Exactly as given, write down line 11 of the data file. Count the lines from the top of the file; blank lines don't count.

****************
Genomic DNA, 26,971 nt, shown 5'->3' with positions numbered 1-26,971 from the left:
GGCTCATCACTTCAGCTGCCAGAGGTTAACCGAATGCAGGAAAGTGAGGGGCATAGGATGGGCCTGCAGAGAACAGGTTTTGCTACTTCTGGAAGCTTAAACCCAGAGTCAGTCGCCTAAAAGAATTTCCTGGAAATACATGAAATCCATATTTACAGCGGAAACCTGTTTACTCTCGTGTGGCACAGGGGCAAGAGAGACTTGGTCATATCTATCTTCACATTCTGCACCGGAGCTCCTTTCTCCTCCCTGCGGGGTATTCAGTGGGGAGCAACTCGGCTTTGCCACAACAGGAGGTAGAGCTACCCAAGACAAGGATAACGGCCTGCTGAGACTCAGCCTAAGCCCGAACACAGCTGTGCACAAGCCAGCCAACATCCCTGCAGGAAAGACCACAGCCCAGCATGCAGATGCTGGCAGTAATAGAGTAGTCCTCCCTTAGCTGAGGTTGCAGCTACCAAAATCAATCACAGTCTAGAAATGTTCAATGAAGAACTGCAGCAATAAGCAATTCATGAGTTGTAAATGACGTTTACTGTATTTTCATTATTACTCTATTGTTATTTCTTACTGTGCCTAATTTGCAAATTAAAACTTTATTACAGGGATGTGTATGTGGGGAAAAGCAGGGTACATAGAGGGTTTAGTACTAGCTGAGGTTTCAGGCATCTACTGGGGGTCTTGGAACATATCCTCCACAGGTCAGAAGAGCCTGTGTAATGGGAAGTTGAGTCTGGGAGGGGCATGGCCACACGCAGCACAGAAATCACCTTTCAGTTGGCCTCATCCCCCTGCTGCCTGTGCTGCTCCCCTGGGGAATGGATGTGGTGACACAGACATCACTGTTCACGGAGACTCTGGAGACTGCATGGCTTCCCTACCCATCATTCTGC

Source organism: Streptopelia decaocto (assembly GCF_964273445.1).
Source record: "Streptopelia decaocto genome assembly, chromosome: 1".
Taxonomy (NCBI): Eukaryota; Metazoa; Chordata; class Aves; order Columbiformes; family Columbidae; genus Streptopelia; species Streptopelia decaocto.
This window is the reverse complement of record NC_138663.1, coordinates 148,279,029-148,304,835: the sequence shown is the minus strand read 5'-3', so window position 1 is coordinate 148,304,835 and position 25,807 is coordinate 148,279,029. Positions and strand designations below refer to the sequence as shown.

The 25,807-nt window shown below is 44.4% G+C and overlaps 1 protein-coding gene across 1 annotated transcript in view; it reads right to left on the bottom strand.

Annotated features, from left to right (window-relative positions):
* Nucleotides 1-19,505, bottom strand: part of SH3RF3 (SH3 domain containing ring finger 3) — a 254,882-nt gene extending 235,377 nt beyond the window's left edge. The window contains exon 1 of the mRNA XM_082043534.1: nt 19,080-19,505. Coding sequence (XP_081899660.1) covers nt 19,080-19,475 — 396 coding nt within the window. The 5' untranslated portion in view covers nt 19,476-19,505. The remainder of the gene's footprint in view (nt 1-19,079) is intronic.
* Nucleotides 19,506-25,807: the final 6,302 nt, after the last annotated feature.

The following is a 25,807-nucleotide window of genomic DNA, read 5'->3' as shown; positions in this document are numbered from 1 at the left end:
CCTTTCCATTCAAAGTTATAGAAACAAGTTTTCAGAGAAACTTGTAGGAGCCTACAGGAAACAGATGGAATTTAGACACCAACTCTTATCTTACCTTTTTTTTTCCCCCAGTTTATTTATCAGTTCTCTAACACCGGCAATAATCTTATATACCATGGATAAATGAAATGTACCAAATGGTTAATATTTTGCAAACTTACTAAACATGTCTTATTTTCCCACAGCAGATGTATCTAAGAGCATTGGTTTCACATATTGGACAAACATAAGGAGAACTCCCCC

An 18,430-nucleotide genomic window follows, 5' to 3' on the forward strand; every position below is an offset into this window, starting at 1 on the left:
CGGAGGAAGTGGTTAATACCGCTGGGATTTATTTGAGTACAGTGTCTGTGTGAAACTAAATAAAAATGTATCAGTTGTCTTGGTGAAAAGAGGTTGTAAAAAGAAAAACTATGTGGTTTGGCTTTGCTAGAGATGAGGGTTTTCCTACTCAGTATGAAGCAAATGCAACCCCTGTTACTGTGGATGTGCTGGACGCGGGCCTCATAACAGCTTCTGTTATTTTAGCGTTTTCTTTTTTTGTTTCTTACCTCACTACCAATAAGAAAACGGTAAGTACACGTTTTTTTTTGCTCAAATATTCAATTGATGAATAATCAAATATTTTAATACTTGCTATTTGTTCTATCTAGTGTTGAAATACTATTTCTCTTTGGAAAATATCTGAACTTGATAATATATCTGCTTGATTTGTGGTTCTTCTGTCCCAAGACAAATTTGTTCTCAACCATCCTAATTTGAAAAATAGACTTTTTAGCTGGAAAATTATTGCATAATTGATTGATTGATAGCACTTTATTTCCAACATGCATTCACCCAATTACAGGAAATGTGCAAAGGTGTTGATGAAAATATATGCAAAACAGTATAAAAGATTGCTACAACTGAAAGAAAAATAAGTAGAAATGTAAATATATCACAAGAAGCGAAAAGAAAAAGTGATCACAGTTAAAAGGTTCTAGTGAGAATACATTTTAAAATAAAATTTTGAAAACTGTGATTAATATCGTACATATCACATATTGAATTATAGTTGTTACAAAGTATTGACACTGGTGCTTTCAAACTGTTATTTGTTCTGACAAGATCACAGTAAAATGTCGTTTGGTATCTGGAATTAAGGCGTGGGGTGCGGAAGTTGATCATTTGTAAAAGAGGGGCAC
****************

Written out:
The following is a 25,807-nucleotide window of genomic DNA, read 5'->3' as shown; positions in this document are numbered from 1 at the left end: